Starting from when Buddhism first spread in China during the first century B.C.E. to the restoration of the imperial structure in 570 C.E., people’s opinions and attitudes toward Buddhism changed depending on the political circumstances of the time. During the Han Dynasty and period of disunification, the ideas of Buddhism spread rapidly across China because people needed comfort and justification for why their lives were terrible due to the chaos and turmoil of the times. In contrast, during the Tang Dynasty and time of relative stability, people experienced an improvement in the quality of their lives, so Buddhism did not serve the same purposes of comfort and justification as it did previously. In addition, the Tang Imperial Court sought to eradicate Buddhism because they viewed it as a school of thought that could undermine their authority, due to the extent of influence it had on the citizenry. Buddhism was first founded in India and later spread to China by means of trade and culture. Practitioners of Buddhism also spread their faith along the Silk Road. Despite China’s many changes in attitude towards Buddhism, including its attempted eradication during the Tang Dynasty, it remains one of the major religions practiced around the world today.
Documents 1, 2, and 3 describe some principles and characteristics of Buddhism, have explanations of why Buddhism was appealing, and paint Buddhism in a positive light. Document 1, titled The Four Noble Truths and written by Buddha in the fifth century B.C.E., describes what sorrow is and the doctrine people need to follow in order to reach Nirvana. This was important to many people during the Han Dynasty because The Four Noble Truths explained why they were suffering as a result of ongoing chaos and turmoil. Document 2 is an excerpt from Zhi Dun in 350 C.E. that states whoever follows Buddha and his teachings will find themselves enlightened. This was attractive to people of the Han Dynasty who wanted release from their current lives to the afterlife because it had something greater to offer. Document 3 is titled The Disposition of Error and it was written by an anonymous Chinese scholar in 500 C.E. It teaches property, wealth, and children are not the only things that will make a person happy; following the Way of Buddhism will lead to eternal peace. People during this time lived in a period of war and unrest, and with very little, but they found comfort knowing that because of this, later they would find happiness in the afterlife, as referenced in Document 3. Another document that would help here would be a map and key of how quickly Buddhism spread during the Han Dynasty. The principles of Buddhism helped people of the Han Dynasty and period of disunification through their lives by providing answers to their suffering due to war and turmoil, which explains the rapid spread of Buddhism during this time period.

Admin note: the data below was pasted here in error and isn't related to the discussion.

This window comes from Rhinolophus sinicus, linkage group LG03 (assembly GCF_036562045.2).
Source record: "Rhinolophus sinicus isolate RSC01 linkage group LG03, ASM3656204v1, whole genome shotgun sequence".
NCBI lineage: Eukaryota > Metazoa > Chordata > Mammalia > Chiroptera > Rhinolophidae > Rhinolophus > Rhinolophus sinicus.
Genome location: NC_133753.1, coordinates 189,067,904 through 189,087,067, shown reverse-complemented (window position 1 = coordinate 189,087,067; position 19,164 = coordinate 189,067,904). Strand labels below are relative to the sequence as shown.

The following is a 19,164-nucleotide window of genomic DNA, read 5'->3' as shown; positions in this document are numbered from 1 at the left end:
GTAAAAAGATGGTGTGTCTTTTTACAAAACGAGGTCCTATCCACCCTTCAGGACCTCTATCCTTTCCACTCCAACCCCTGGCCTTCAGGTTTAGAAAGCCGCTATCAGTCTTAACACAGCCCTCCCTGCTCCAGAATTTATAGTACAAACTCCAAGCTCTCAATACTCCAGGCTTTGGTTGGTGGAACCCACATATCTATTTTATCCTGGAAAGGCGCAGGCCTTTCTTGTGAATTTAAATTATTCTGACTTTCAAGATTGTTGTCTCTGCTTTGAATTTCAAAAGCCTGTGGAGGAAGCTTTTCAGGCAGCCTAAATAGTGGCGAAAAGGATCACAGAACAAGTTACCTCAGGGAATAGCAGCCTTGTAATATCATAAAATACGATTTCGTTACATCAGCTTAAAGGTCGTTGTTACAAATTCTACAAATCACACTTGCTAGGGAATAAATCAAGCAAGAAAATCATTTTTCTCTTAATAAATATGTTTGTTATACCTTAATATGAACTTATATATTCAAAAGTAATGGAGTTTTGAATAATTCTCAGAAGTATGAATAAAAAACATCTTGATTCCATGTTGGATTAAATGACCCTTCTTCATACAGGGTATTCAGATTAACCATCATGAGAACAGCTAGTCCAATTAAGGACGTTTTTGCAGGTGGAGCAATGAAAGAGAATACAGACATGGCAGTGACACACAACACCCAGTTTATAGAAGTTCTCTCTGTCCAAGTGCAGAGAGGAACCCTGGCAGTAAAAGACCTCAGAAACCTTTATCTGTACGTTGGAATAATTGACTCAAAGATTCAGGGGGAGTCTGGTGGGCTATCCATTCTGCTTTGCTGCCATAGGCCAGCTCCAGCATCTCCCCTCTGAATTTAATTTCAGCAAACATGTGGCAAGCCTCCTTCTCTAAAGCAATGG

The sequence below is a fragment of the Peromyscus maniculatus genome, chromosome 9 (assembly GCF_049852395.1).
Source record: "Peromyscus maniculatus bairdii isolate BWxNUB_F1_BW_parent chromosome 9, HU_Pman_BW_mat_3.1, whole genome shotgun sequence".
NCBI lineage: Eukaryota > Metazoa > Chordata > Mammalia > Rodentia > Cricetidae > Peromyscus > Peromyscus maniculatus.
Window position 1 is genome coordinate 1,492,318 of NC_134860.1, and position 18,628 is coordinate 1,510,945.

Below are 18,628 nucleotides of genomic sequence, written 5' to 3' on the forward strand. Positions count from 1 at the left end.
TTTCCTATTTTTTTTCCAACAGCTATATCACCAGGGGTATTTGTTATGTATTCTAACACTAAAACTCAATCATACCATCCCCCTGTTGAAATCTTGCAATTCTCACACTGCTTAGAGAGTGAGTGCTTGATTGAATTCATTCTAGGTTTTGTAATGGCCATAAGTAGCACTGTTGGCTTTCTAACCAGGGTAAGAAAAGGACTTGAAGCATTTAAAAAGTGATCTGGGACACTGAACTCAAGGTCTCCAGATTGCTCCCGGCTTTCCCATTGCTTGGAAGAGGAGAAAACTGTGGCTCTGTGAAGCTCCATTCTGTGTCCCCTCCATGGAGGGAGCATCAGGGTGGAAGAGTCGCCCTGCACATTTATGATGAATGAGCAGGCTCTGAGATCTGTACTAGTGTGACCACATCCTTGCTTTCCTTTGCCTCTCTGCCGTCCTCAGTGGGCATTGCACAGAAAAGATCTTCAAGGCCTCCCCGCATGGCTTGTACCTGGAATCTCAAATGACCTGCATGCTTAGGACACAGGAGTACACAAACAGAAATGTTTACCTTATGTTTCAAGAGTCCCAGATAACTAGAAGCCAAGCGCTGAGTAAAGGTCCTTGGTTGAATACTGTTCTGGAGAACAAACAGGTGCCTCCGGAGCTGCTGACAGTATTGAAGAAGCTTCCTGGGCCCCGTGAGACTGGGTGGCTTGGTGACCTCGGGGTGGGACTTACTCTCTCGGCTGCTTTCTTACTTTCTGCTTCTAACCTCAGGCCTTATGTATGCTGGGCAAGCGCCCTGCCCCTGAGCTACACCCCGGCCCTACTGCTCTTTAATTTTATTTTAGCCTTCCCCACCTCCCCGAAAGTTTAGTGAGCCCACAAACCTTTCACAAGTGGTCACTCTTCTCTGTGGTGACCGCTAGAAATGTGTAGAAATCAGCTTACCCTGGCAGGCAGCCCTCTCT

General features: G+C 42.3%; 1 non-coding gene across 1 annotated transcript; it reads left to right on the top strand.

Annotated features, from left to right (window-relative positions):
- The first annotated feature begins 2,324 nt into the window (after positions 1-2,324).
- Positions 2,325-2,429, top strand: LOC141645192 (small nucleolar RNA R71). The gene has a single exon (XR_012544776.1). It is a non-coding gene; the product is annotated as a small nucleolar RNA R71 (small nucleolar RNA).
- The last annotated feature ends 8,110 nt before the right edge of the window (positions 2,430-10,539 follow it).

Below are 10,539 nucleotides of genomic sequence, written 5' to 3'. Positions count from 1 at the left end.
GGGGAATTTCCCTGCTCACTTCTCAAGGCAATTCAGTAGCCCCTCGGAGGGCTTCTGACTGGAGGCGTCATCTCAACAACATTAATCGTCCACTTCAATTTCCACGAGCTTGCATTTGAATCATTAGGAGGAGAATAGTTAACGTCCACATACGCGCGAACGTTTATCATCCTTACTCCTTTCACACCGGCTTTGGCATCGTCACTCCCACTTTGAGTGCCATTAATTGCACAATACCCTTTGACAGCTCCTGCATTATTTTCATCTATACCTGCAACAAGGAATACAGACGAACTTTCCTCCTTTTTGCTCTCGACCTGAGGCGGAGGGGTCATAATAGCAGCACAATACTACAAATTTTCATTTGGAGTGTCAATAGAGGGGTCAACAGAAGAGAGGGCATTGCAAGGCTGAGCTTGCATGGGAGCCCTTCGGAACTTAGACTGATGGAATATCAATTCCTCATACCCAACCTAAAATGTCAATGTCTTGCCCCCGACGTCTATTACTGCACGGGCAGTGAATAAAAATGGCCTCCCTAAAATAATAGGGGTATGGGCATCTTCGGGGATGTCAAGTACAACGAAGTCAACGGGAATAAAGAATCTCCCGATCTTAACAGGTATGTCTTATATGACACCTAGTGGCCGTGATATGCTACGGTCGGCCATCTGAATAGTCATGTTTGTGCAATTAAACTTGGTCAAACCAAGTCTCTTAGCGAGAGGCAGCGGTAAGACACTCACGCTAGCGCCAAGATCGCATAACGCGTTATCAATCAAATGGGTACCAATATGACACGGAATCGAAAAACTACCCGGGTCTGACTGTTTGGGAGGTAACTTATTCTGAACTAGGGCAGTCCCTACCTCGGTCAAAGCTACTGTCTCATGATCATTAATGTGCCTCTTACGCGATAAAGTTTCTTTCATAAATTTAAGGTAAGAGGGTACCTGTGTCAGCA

Documents 4 and 6 list reasons why the governing elite believed Buddhism should not be practiced, contain arguments on why Buddhism influenced the people of China in a negative way, and allude to how Buddhism would destroy the unity of the nation from the perspective of the governing elite. Document 4, titled Memorial on Buddhism was written by Han Yu in 819 C.E., states that Buddhism “was just a cult of the barbarian peoples spread to China.” (Doc 4 L 1 and 2) and Han Yu’s opinion on Buddhism reflected a change in China’s attitude toward Buddhism. Buddhism was now painted as cultish and barbaric. Document 6, titled Edict on Buddhism and was written by Tang Emperor Wu in 845 C.E. portrays Emperor Wu’s attitude toward Buddhism as critical, stating, “Buddhism wears out the people’s strength, pilfers their wealth, causes people to abandon their lords and parent for the company of teachers, and severs man and wife with its monastic decrees.” (Doc 6 L 5, 6, and 7) Considering China was, during that time, in a state of relative peace and